Magnetic Resonance Imaging (MRI)
What is MRI?
Magnetic resonance imaging (MRI) of the body uses a powerful magnetic field, radio waves and a computer to produce detailed pictures of the inside of your body. It may be used to help diagnose or monitor treatment for a variety of conditions within the chest, abdomen and pelvis. If you’re pregnant, body MRI may be used to safely monitor your baby.
Tell your doctor about any health problems, recent surgeries or allergies and whether there’s a possibility you are pregnant. The magnetic field is not harmful, but it may cause some medical devices to malfunction. Most orthopedic implants pose no risk, but you should always tell the technologist if you have any devices or metal in your body. Guidelines about eating and drinking before your exam vary between facilities. Unless you are told otherwise, take your regular medications as usual. Leave jewelry at home and wear loose, comfortable clothing. You may be asked to wear a gown. If you have claustrophobia or anxiety, you may want to ask your doctor for a mild sedative prior to the exam.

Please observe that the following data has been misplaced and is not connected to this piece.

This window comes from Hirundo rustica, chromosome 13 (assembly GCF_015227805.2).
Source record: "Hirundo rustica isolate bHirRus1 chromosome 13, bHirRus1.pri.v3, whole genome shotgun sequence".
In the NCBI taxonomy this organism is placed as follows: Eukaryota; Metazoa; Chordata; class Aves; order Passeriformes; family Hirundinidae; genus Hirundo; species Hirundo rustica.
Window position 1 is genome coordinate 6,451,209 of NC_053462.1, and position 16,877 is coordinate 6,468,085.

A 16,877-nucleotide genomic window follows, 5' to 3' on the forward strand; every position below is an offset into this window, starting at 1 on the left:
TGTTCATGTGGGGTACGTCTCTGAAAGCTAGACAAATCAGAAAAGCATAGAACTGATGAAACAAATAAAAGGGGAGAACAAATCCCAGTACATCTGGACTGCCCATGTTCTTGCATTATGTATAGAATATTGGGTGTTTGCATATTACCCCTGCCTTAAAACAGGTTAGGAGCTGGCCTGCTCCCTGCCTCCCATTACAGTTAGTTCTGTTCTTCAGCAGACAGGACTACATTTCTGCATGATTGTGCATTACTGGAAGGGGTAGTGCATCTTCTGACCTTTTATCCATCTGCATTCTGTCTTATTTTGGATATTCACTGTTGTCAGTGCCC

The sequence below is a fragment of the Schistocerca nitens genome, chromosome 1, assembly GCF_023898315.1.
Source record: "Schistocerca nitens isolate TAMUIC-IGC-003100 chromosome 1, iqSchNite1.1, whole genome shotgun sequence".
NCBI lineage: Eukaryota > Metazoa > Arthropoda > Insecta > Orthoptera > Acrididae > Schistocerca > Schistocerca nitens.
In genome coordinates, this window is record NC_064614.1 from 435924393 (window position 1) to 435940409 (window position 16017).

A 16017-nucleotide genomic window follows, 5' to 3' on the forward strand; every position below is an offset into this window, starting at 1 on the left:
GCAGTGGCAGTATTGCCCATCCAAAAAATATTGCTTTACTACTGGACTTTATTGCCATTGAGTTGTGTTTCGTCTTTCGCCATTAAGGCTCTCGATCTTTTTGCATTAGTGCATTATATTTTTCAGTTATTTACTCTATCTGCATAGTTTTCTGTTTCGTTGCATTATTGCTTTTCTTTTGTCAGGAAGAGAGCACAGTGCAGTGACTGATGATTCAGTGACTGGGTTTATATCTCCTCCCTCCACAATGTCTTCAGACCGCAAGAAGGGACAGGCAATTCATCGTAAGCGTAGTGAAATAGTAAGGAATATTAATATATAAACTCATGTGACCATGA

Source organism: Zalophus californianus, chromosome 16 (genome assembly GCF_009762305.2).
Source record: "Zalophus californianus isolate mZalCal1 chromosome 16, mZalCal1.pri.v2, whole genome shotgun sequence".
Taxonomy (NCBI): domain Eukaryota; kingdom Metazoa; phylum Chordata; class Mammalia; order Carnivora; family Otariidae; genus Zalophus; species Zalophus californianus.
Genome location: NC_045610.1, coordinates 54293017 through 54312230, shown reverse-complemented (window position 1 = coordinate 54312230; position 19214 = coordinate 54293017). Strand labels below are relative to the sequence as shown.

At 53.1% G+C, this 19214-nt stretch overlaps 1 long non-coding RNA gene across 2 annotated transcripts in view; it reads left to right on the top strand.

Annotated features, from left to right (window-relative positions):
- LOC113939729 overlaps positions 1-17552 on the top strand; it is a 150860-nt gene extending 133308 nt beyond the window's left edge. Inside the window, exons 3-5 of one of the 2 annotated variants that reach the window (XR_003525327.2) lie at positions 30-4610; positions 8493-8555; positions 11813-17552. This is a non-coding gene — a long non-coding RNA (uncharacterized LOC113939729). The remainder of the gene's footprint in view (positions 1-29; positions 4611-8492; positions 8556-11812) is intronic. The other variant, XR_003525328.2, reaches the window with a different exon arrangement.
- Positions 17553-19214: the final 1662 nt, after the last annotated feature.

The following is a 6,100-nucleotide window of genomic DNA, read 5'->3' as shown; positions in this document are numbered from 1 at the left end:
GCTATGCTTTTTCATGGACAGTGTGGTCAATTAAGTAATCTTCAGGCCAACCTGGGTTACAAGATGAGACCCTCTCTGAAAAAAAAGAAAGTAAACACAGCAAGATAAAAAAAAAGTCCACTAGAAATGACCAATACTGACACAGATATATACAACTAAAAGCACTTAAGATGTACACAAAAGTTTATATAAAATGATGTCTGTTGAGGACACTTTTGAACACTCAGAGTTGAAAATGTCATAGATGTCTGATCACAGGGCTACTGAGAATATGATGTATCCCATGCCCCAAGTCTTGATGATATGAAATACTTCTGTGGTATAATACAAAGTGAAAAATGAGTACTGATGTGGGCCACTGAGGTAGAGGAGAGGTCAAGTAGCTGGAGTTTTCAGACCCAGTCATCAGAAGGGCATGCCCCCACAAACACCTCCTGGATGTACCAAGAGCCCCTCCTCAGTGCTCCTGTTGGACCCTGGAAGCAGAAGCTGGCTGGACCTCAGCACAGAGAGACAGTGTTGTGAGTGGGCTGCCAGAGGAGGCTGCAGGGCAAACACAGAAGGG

What are some common uses of the procedure?
MR imaging of the body is performed to evaluate:
- organs of the chest and abdomen—including the heart, liver, biliary tract, kidneys, spleen, bowel, pancreas, and adrenal glands.
- pelvic organs including the bladder and the reproductive organs such as the uterus and ovaries in females and the prostate gland in males.
- blood vessels (including MR Angiography).
- lymph nodes.
- tumors of the chest, abdomen or pelvis.
- diseases of the liver, such as cirrhosis, and abnormalities of the bile ducts and pancreas.
- inflammatory bowel disease such as Crohn’s disease and ulcerative colitis.
- heart problems, such as congenital heart disease.
- malformations of the blood vessels and inflammation of the vessels (vasculitis).
- a fetus in the womb of a pregnant woman.